I’d already got about halfway home this evening when I decided that enough was enough, and it was now raining hard enough to merit hailing a taxi to get the rest of the way. A couple of them just didn’t see me; a third slowed down and then, for some inexplicable reason, sped off apparently on seeing me. The fourth saw me, pulled over, and let me get in without even asking where I was headed. A good Samaritan, I thought.

We passed the 7 or 8 minutes’ ride in pleasant enough conversation - what did I do, had I been doing it long, what were the people like - until it came to the point about 500 yards from the drop-off opposite my home when he decided to drop the biggy.

“Quick question?”
“Do you believe in God?”
“… No.”
“Did you see my sign?”
[ A quick look reveals a sign on the front side of the glass barrier saying “JESUS IS LORD. HE DIED FOR US.” ]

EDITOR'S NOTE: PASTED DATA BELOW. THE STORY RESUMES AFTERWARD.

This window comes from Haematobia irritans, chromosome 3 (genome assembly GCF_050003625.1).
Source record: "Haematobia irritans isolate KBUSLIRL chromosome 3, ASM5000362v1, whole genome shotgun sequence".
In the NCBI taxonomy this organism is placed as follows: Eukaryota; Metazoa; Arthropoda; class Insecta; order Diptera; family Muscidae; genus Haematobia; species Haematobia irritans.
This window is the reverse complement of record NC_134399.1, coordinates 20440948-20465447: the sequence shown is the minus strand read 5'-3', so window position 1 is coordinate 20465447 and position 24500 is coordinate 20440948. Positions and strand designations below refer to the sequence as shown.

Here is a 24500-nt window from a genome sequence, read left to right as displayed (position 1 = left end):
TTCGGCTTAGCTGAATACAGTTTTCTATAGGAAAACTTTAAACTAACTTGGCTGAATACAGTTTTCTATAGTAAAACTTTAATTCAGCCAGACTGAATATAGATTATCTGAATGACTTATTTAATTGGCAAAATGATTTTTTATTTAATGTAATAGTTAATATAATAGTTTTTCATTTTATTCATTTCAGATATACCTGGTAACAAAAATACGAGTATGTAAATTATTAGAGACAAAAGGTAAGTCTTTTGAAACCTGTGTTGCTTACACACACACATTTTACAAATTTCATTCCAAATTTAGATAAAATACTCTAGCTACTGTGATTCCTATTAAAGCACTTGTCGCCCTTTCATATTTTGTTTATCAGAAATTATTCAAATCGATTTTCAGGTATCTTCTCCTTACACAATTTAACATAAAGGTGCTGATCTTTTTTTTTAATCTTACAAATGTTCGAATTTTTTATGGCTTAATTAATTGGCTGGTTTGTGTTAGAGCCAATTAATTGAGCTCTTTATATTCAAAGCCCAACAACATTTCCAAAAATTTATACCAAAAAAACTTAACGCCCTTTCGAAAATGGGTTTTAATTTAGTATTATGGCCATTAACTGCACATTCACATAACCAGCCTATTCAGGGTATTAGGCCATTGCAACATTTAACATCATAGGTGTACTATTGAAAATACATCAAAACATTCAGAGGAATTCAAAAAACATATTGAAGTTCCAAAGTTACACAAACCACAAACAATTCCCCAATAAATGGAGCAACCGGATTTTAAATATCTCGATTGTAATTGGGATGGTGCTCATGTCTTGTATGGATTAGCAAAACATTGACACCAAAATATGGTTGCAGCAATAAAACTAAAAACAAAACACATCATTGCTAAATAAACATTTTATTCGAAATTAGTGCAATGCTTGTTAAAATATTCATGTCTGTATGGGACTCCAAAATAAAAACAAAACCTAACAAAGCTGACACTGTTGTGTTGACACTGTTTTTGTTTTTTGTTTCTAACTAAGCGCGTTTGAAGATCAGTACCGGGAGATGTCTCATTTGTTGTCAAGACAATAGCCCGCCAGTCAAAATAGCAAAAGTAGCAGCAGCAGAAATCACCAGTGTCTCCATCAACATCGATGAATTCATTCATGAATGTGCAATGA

“Ah. No, I didn’t see that.”
“Well, do you know about Jesus?”
“I know a bit about him. Sharp guy.”
“Sharp guy, huh. Well, I think he was God, and he died for us and rose from the dead.”
“Do you.”
“Yes. I just thought I’d let you know that.”
“OK. So, £5.60? Here’s £7. Keep the change.”
“Thanks. I just thought I’d share that with you before you got out.”
“OK. Well, have a good night.”

So. Um. Hello? Is there anybody in there? If you’re going to proselytise, oughtn’t you to start a bit sooner? I mean, you left it a bit late there dude, all I had to was just get out of the cab; you didn’t even give yourself time to corner me into a circular theological dispute I can never win even if I choose to engage in it because evidence denies faith and yeah yeah yeah. I don’t think Jesus would have been too impressed. Although thinking about it, he probably would have forgiven you. Sigh. JESUS WIN

Meat Club goes to Maze Grill

Meat Club goes to Maze Grill